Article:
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Keep Safe

Evidence rating
3
Cost rating
Review: February 2023

Note on provider involvement: This provider has not agreed to EIF’s terms of reference, and the assessment has not been conducted and published with the full cooperation of the programme provider. Some or all information on this programme has been obtained from publicly available sources, and so assessments may not include all relevant evidence and published information may contain inaccuracies on programme details.

Keep Safe is an intervention for young people aged 11 to 17 who are in foster care and aims to reduce internalising and externalising behaviours as well as reduce delinquency and substance use. Keep Safe aims to build young people's prosocial skills and self-efficacy. The programme also includes a caregiver curriculum that aims to improve parenting skills and enhance placement stability.

Keep Safe is delivered before middle school entry and consists of six caregiver management group training sessions for caregivers and six skill-building group sessions for young people. The programme is delivered over three weeks.

Young people then receive an hour one-to-one support for a year, and caregivers join weekly support group meetings.

EIF Programme Assessment

Evidence rating
3

Keep Safe has evidence of a short-term positive impact on child outcomes from at least one rigorous evaluation.

What does the evidence rating mean?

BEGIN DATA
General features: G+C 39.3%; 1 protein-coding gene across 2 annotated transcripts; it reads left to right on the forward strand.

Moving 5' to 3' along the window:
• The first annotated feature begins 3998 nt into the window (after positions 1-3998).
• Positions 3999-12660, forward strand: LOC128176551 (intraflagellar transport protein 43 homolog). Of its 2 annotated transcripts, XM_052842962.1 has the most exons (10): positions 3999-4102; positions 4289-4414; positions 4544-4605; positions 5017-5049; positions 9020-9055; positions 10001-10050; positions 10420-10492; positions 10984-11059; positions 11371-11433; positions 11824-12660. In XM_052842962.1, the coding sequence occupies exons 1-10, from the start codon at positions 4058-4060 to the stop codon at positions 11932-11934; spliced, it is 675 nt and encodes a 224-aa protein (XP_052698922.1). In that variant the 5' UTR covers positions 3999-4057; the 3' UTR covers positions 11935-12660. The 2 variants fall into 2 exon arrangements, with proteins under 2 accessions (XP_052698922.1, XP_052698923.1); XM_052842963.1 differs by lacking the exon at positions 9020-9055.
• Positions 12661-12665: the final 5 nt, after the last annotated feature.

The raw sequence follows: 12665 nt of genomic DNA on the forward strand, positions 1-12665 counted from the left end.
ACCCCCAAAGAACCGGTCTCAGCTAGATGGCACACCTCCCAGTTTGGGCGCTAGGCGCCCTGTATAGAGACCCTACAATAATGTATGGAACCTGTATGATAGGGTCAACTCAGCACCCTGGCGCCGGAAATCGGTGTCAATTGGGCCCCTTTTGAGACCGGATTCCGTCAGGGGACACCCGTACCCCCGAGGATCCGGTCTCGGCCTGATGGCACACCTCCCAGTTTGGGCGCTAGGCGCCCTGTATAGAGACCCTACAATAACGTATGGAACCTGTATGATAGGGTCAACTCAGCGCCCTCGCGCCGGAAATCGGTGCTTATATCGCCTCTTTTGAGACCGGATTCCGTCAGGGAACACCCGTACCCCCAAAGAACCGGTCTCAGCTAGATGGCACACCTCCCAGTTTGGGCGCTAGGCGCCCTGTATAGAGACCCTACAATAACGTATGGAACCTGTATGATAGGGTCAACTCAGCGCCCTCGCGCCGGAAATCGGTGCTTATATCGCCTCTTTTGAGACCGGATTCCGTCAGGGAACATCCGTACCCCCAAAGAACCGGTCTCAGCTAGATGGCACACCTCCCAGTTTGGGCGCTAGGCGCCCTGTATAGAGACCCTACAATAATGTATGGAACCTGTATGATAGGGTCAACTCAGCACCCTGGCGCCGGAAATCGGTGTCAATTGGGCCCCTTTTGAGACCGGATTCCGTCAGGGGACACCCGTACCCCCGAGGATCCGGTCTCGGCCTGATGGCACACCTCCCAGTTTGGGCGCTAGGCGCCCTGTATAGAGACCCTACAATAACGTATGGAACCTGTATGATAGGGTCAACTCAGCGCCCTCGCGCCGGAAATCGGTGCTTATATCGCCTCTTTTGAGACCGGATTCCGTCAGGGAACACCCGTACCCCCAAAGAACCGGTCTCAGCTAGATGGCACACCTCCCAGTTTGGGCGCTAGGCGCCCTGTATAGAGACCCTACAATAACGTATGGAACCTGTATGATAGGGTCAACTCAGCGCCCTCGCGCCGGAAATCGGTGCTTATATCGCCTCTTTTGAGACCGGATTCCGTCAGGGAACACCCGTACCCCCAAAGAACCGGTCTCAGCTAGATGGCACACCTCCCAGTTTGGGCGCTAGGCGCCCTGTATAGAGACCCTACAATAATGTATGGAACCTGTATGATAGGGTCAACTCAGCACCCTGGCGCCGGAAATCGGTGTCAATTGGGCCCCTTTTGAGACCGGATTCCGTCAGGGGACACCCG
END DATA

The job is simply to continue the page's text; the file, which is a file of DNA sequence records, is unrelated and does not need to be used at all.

Level 3 indicates evidence of efficacy. This means the programme can be described as evidence-based: it has evidence from at least one rigorously conducted RCT or QED demonstrating a statistically significant positive impact on at least one child outcome.

This programme does not receive a rating of 4 as it has not yet replicated its results in another rigorously conducted study, where at least one study indicates long-term impacts, and at least one uses measures independent of study participants. 

What does the plus mean?

The plus rating indicates that this programme has evidence from at least one level 3 study, along with evidence from other studies rated 2 or better.

Cost rating

Child outcomes

According to the best available evidence for this programme's impact, it can achieve the following positive outcomes for children:

Preventing substance abuse

based on

Preventing crime, violence and antisocial behaviour

based on
based on

Supporting children's mental health and wellbeing

based on
Keep Safe

Key programme characteristics

Who is it for?

The best available evidence for this programme relates to the following age-groups:

  • Preadolescents
  • Adolescents

How is it delivered?

The best available evidence for this programme relates to implementation through these delivery models:

  • Group
  • Individual

Where is it delivered?

The best available evidence for this programme relates to its implementation in these settings:

  • Secondary school

How is it targeted?

The best available evidence for this programme relates to its implementation as:

  • Targeted selective

Where has it been implemented?

United States

UK provision

This programme has not been implemented in the UK.

UK evaluation

This programme’s best evidence does not include evaluation conducted in the UK.

Spotlight sets

EIF includes this programme in the following Spotlight sets:

  • School-based social & emotional learning
Keep Safe

About the programme

What happens during delivery?

How is it delivered?